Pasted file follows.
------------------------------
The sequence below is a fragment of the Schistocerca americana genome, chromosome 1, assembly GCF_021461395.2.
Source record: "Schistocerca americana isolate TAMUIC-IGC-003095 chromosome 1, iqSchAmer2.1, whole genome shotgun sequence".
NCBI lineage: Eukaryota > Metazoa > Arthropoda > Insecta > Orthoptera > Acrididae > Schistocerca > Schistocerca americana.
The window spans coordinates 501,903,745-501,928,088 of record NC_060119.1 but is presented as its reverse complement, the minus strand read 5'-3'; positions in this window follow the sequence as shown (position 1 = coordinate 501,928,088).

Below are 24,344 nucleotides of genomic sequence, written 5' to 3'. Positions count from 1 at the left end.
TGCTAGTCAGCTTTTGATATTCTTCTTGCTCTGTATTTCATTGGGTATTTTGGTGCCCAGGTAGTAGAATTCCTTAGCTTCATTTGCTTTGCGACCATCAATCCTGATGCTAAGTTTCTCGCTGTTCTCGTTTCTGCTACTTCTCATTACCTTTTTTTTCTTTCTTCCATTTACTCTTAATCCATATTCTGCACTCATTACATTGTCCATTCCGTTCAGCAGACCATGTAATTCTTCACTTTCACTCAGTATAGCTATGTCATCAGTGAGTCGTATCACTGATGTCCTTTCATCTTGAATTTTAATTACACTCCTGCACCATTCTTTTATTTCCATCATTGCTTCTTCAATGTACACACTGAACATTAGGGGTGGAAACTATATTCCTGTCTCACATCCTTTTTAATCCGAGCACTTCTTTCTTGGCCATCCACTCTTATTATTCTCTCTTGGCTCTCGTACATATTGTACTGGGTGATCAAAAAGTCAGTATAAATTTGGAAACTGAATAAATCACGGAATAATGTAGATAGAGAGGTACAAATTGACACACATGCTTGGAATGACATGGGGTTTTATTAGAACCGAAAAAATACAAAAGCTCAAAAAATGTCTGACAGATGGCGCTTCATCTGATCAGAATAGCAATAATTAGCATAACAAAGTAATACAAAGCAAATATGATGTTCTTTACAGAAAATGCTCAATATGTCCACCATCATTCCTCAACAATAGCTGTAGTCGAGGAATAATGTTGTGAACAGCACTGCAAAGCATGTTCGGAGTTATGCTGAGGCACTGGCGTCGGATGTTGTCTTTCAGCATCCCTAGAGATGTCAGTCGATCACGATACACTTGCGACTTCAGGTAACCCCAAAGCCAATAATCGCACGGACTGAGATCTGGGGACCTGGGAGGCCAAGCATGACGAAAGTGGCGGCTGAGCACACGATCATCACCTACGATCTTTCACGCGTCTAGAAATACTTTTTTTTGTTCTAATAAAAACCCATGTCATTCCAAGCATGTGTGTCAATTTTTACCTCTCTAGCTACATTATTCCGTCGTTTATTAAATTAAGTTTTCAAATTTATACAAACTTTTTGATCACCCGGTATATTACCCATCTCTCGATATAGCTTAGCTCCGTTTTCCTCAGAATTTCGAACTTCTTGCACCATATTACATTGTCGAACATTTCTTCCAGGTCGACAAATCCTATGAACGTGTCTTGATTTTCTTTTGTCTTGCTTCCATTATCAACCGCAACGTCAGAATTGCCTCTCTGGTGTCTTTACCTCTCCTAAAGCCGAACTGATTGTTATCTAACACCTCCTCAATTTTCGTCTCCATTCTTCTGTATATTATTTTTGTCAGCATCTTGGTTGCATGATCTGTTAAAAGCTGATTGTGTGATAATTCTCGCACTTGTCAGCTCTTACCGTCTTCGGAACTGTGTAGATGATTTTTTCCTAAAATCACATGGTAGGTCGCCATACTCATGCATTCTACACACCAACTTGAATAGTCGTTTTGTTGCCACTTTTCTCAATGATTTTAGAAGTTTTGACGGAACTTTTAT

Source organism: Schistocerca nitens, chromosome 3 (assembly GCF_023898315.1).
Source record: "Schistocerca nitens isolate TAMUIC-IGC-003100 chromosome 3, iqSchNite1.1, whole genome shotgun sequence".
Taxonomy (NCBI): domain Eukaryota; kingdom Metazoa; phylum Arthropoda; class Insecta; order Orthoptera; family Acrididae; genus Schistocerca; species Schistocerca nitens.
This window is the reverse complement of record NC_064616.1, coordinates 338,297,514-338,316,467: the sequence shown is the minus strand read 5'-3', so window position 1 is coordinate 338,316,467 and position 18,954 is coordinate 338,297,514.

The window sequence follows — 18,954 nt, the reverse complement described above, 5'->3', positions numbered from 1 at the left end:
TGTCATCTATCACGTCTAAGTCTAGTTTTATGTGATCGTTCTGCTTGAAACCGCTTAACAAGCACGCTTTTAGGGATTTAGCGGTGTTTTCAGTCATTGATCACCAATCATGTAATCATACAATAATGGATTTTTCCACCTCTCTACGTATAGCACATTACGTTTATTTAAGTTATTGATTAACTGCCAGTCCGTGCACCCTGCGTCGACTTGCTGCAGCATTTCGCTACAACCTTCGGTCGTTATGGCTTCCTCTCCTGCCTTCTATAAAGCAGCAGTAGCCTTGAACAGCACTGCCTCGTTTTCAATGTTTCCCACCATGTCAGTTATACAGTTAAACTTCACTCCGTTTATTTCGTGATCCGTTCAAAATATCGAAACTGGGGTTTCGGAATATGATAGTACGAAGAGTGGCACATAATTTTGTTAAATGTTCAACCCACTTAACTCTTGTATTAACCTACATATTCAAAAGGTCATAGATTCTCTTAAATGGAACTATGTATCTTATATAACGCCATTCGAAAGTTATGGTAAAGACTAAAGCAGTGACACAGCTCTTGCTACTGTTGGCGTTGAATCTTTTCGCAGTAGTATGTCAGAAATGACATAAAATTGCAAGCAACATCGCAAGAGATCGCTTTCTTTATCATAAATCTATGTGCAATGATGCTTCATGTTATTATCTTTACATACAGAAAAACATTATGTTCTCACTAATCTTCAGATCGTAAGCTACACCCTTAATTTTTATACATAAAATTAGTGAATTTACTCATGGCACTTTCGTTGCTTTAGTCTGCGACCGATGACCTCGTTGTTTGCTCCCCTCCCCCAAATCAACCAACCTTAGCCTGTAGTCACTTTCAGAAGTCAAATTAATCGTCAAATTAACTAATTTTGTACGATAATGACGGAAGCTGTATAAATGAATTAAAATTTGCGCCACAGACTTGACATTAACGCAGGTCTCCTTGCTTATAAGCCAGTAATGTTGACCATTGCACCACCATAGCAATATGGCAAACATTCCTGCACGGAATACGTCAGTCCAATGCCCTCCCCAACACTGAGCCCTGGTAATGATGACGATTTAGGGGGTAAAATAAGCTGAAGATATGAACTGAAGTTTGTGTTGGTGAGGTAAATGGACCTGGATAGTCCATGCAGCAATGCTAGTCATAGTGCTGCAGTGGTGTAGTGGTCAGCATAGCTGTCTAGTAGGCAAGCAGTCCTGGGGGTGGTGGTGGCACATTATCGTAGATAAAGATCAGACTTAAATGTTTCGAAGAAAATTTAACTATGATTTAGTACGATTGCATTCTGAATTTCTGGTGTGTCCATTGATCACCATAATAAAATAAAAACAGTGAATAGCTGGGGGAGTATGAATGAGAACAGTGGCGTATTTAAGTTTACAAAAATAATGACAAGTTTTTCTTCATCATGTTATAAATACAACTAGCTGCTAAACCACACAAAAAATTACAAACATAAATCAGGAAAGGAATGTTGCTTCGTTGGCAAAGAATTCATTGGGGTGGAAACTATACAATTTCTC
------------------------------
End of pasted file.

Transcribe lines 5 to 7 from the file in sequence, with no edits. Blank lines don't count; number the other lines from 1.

Below are 24,344 nucleotides of genomic sequence, written 5' to 3'. Positions count from 1 at the left end.
TGCTAGTCAGCTTTTGATATTCTTCTTGCTCTGTATTTCATTGGGTATTTTGGTGCCCAGGTAGTAGAATTCCTTAGCTTCATTTGCTTTGCGACCATCAATCCTGATGCTAAGTTTCTCGCTGTTCTCGTTTCTGCTACTTCTCATTACCTTTTTTTTCTTTCTTCCATTTACTCTTAATCCATATTCTGCACTCATTACATTGTCCATTCCGTTCAGCAGACCATGTAATTCTTCACTTTCACTCAGTATAGCTATGTCATCAGTGAGTCGTATCACTGATGTCCTTTCATCTTGAATTTTAATTACACTCCTGCACCATTCTTTTATTTCCATCATTGCTTCTTCAATGTACACACTGAACATTAGGGGTGGAAACTATATTCCTGTCTCACATCCTTTTTAATCCGAGCACTTCTTTCTTGGCCATCCACTCTTATTATTCTCTCTTGGCTCTCGTACATATTGTACTGGGTGATCAAAAAGTCAGTATAAATTTGGAAACTGAATAAATCACGGAATAATGTAGATAGAGAGGTACAAATTGACACACATGCTTGGAATGACATGGGGTTTTATTAGAACCGAAAAAATACAAAAGCTCAAAAAATGTCTGACAGATGGCGCTTCATCTGATCAGAATAGCAATAATTAGCATAACAAAGTAATACAAAGCAAATATGATGTTCTTTACAGAAAATGCTCAATATGTCCACCATCATTCCTCAACAATAGCTGTAGTCGAGGAATAATGTTGTGAACAGCACTGCAAAGCATGTTCGGAGTTATGCTGAGGCACTGGCGTCGGATGTTGTCTTTCAGCATCCCTAGAGATGTCAGTCGATCACGATACACTTGCGACTTCAGGTAACCCCAAAGCCAATAATCGCACGGACTGAGATCTGGGGACCTGGGAGGCCAAGCATGACGAAAGTGGCGGCTGAGCACACGATCATCACCTACGATCTTTCACGCGTCTAGAAATACTTTTTTTTGTTCTAATAAAAACCCATGTCATTCCAAGCATGTGTGTCAATTTTTACCTCTCTAGCTACATTATTCCGTCGTTTATTAAATTAAGTTTTCAAATTTATACAAACTTTTTGATCACCCGGTATATTACCCATCTCTCGATATAGCTTAGCTCCGTTTTCCTCAGAATTTCGAACTTCTTGCACCATATTACATTGTCGAACATTTCTTCCAGGTCGACAAATCCTATGAACGTGTCTTGATTTTCTTTTGTCTTGCTTCCATTATCAACCGCAACGTCAGAATTGCCTCTCTGGTGTCTTTACCTCTCCTAAAGCCGAACTGATTGTTATCTAACACCTCCTCAATTTTCGTCTCCATTCTTCTGTATATTATTTTTGTCAGCATCTTGGTTGCATGATCTGTTAAAAGCTGATTGTGTGATAATTCTCGCACTTGTCAGCTCTTACCGTCTTCGGAACTGTGTAGATGATTTTTTCCTAAAATCACATGGTAGGTCGCCATACTCATGCATTCTACACACCAACTTGAATAGTCGTTTTGTTGCCACTTTTCTCAATGATTTTAGAAGTTTTGACGGAACTTTTAT

Source organism: Schistocerca nitens, chromosome 3 (assembly GCF_023898315.1).